Moreover, a reasonable person in Plaintiff's position would interpret everything that Defendants said after May 8, 1991, in light of that experience. Every comment made by Mr. Clinton after he lured Plaintiff into a coercive situation, exposed and fondled his erect penis, and commanded her to "kiss it" would reasonably be understood as having a double meaning, relentlessly seeking to induce Plaintiff to submit.

And therein lies another flaw in Mr. Clinton's argument. It wholly fails to attribute any significance to Mr. Clinton's position as Governor -- arguably the most powerful individual in the state. Any reasonable person in Plaintiff's position, as a state employee invited to meet with the Governor, would have felt just as Plaintiff testified she felt: Honored to have been selected and hoping that the meeting might lead to an opportunity to advance her career in state government. JONES DECL. ¶ 9. Her hopes were dashed and her trust was betrayed, as his base intentions were revealed. He made her feel like "trash," like "dirt." CATHEY DEP. at 53 line 19 - p.54, line 3. She was humiliated and embarrassed. And she felt threatened. His position as Governor amplified the severity of all these emotional harms.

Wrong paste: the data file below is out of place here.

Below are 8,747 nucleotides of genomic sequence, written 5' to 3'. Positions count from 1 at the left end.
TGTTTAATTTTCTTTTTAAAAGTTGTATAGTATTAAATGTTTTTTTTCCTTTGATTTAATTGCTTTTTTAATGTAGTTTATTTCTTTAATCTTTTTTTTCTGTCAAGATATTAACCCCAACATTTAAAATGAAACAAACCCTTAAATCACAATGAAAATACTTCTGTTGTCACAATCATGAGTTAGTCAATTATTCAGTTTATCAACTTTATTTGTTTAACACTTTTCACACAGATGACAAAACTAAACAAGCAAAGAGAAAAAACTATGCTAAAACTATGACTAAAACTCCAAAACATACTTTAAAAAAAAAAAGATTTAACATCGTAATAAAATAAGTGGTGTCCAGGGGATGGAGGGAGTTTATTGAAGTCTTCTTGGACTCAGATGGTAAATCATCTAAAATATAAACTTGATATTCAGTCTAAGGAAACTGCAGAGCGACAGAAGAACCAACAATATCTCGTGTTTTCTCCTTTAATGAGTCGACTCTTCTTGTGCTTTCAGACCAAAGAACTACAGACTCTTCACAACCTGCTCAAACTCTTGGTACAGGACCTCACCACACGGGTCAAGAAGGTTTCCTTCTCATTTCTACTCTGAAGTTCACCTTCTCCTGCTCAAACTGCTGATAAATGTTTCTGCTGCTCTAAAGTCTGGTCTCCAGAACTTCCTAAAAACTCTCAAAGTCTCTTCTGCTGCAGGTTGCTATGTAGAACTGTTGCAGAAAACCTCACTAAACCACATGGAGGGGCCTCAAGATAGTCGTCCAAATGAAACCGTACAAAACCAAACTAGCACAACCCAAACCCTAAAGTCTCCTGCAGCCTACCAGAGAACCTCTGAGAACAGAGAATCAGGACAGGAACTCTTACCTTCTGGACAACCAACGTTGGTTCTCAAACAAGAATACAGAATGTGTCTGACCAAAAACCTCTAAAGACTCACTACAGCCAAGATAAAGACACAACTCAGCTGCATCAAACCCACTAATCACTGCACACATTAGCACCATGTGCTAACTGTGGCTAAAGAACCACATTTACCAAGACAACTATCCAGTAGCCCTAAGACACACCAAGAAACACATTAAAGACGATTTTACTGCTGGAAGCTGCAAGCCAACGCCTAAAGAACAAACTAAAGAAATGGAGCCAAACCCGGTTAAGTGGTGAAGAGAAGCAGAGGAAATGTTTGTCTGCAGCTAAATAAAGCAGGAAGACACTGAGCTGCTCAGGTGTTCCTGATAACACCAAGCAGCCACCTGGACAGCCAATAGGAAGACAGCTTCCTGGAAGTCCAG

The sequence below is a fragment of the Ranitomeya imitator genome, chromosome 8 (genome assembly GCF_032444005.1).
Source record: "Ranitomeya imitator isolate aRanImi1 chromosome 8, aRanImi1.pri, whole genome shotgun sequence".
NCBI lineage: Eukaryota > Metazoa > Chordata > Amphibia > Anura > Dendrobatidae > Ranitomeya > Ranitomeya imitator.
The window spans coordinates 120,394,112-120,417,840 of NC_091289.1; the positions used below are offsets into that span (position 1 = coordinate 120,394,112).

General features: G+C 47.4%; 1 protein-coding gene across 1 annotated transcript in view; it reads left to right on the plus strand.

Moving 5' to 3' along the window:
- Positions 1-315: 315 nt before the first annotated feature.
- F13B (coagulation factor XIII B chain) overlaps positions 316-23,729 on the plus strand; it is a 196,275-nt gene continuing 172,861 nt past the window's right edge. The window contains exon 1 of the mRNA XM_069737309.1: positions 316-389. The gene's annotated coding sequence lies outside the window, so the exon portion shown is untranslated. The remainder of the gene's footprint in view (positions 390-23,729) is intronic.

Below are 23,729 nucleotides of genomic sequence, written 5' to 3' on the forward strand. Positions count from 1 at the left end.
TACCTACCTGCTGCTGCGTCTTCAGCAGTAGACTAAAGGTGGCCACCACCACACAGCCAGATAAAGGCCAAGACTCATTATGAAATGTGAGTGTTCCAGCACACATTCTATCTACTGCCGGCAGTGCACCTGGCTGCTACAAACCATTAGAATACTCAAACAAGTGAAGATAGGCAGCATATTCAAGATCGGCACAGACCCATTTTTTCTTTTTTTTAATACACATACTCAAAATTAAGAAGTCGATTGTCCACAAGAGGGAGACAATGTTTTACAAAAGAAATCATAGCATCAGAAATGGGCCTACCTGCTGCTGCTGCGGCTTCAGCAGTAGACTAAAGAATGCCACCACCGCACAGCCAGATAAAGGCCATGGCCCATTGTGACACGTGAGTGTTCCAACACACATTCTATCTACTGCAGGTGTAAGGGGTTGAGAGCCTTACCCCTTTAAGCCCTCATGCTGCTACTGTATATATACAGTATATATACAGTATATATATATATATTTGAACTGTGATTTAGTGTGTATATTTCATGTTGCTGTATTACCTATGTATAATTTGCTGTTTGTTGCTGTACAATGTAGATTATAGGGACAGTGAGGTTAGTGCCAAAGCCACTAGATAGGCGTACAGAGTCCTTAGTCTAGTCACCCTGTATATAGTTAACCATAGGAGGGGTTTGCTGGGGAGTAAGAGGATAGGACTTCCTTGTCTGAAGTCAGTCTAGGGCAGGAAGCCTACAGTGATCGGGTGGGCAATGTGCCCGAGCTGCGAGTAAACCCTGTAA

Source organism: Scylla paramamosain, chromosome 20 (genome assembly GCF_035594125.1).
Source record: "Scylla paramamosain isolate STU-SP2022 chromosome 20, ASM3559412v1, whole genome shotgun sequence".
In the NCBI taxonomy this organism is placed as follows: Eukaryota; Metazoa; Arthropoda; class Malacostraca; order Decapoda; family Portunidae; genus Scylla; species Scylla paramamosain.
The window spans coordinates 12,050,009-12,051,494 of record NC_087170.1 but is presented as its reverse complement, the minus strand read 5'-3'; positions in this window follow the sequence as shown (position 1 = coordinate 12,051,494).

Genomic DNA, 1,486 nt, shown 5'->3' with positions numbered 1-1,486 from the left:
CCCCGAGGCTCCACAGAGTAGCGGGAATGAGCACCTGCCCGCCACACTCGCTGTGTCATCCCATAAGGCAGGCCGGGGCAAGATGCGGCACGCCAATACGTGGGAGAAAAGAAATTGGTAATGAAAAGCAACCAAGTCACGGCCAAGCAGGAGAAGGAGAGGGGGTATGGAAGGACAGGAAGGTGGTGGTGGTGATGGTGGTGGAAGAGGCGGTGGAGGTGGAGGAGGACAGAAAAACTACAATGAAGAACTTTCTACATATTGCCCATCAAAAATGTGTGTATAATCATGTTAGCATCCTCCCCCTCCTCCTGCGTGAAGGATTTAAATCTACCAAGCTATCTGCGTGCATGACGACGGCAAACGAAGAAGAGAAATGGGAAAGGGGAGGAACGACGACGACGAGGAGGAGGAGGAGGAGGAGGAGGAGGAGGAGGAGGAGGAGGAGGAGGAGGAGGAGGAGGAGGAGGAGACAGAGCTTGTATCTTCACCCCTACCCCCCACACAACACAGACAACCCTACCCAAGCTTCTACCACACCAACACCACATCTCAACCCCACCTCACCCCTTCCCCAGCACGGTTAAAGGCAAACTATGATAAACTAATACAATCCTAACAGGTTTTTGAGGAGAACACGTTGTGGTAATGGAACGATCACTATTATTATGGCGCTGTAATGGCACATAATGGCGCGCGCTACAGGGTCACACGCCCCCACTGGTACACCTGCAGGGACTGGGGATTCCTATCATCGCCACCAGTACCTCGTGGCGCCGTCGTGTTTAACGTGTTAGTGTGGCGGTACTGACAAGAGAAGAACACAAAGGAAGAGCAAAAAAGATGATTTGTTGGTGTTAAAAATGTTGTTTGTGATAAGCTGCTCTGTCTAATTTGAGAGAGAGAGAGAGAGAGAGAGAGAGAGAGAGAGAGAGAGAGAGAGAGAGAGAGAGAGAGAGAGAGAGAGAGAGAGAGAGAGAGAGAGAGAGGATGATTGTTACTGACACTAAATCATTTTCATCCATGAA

"Title VII comes into play before the harassing conduct leads to a nervous breakdown. A discriminatory abusive work environment even one that does not seriously affect employees' psychological well being, can and often will detract from remaining on the job, or keep them from advancing in their careers." Harris v. Forklift Systems, Inc., 510 U.S. 17, 22 (1993). (16)